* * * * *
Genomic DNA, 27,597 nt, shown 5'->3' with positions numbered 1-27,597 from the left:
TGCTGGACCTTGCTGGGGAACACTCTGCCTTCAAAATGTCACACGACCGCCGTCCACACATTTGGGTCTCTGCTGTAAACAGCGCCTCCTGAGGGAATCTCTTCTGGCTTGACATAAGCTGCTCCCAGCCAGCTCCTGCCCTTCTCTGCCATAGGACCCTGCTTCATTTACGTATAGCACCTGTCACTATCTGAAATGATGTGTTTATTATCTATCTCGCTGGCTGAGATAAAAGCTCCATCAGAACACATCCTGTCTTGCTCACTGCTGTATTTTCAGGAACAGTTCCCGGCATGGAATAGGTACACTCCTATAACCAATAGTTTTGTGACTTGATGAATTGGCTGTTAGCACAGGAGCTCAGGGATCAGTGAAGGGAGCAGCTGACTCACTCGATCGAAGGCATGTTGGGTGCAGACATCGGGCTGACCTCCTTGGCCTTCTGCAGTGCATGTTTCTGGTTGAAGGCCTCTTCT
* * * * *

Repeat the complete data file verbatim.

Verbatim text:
Genomic DNA, 27,597 nt, shown 5'->3' with positions numbered 1-27,597 from the left:
TGCTGGACCTTGCTGGGGAACACTCTGCCTTCAAAATGTCACACGACCGCCGTCCACACATTTGGGTCTCTGCTGTAAACAGCGCCTCCTGAGGGAATCTCTTCTGGCTTGACATAAGCTGCTCCCAGCCAGCTCCTGCCCTTCTCTGCCATAGGACCCTGCTTCATTTACGTATAGCACCTGTCACTATCTGAAATGATGTGTTTATTATCTATCTCGCTGGCTGAGATAAAAGCTCCATCAGAACACATCCTGTCTTGCTCACTGCTGTATTTTCAGGAACAGTTCCCGGCATGGAATAGGTACACTCCTATAACCAATAGTTTTGTGACTTGATGAATTGGCTGTTAGCACAGGAGCTCAGGGATCAGTGAAGGGAGCAGCTGACTCACTCGATCGAAGGCATGTTGGGTGCAGACATCGGGCTGACCTCCTTGGCCTTCTGCAGTGCATGTTTCTGGTTGAAGGCCTCTTCT